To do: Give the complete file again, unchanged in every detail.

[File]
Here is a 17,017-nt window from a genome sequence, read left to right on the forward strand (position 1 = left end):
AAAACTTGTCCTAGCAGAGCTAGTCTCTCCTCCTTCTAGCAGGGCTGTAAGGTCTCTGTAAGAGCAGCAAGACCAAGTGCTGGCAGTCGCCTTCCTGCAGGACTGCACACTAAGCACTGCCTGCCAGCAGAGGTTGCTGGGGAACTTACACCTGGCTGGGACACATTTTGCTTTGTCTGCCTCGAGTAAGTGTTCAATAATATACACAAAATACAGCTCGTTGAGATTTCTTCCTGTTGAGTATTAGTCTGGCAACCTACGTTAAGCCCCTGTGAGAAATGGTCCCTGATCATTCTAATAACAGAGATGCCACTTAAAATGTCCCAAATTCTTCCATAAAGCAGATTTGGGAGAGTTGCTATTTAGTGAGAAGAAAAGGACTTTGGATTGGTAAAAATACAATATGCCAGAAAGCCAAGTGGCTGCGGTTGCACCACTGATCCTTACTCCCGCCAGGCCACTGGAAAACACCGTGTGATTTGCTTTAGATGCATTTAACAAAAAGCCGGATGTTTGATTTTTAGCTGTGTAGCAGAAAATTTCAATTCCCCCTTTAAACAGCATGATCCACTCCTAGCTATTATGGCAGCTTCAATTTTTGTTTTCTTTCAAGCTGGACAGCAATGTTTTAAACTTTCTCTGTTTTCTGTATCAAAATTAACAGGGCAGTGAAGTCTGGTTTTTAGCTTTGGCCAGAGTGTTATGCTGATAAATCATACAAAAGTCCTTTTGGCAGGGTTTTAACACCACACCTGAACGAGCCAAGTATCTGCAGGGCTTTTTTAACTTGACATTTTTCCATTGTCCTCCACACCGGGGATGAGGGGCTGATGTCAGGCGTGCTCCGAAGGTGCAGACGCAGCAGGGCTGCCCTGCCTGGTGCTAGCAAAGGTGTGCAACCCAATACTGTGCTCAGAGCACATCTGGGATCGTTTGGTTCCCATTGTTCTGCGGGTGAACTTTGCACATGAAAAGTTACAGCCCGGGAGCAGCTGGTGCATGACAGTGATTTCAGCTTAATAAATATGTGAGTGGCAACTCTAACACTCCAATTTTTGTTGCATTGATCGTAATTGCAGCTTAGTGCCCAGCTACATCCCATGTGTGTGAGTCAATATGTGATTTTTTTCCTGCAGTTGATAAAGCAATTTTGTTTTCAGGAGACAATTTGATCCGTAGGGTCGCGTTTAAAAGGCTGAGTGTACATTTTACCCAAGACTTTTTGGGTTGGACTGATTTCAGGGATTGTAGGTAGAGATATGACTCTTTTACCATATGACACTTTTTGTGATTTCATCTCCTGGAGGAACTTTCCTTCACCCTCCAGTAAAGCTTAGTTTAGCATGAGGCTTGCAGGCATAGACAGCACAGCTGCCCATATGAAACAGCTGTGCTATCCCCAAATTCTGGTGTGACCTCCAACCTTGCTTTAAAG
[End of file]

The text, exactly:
Here is a 17,017-nt window from a genome sequence, read left to right on the forward strand (position 1 = left end):
AAAACTTGTCCTAGCAGAGCTAGTCTCTCCTCCTTCTAGCAGGGCTGTAAGGTCTCTGTAAGAGCAGCAAGACCAAGTGCTGGCAGTCGCCTTCCTGCAGGACTGCACACTAAGCACTGCCTGCCAGCAGAGGTTGCTGGGGAACTTACACCTGGCTGGGACACATTTTGCTTTGTCTGCCTCGAGTAAGTGTTCAATAATATACACAAAATACAGCTCGTTGAGATTTCTTCCTGTTGAGTATTAGTCTGGCAACCTACGTTAAGCCCCTGTGAGAAATGGTCCCTGATCATTCTAATAACAGAGATGCCACTTAAAATGTCCCAAATTCTTCCATAAAGCAGATTTGGGAGAGTTGCTATTTAGTGAGAAGAAAAGGACTTTGGATTGGTAAAAATACAATATGCCAGAAAGCCAAGTGGCTGCGGTTGCACCACTGATCCTTACTCCCGCCAGGCCACTGGAAAACACCGTGTGATTTGCTTTAGATGCATTTAACAAAAAGCCGGATGTTTGATTTTTAGCTGTGTAGCAGAAAATTTCAATTCCCCCTTTAAACAGCATGATCCACTCCTAGCTATTATGGCAGCTTCAATTTTTGTTTTCTTTCAAGCTGGACAGCAATGTTTTAAACTTTCTCTGTTTTCTGTATCAAAATTAACAGGGCAGTGAAGTCTGGTTTTTAGCTTTGGCCAGAGTGTTATGCTGATAAATCATACAAAAGTCCTTTTGGCAGGGTTTTAACACCACACCTGAACGAGCCAAGTATCTGCAGGGCTTTTTTAACTTGACATTTTTCCATTGTCCTCCACACCGGGGATGAGGGGCTGATGTCAGGCGTGCTCCGAAGGTGCAGACGCAGCAGGGCTGCCCTGCCTGGTGCTAGCAAAGGTGTGCAACCCAATACTGTGCTCAGAGCACATCTGGGATCGTTTGGTTCCCATTGTTCTGCGGGTGAACTTTGCACATGAAAAGTTACAGCCCGGGAGCAGCTGGTGCATGACAGTGATTTCAGCTTAATAAATATGTGAGTGGCAACTCTAACACTCCAATTTTTGTTGCATTGATCGTAATTGCAGCTTAGTGCCCAGCTACATCCCATGTGTGTGAGTCAATATGTGATTTTTTTCCTGCAGTTGATAAAGCAATTTTGTTTTCAGGAGACAATTTGATCCGTAGGGTCGCGTTTAAAAGGCTGAGTGTACATTTTACCCAAGACTTTTTGGGTTGGACTGATTTCAGGGATTGTAGGTAGAGATATGACTCTTTTACCATATGACACTTTTTGTGATTTCATCTCCTGGAGGAACTTTCCTTCACCCTCCAGTAAAGCTTAGTTTAGCATGAGGCTTGCAGGCATAGACAGCACAGCTGCCCATATGAAACAGCTGTGCTATCCCCAAATTCTGGTGTGACCTCCAACCTTGCTTTAAAG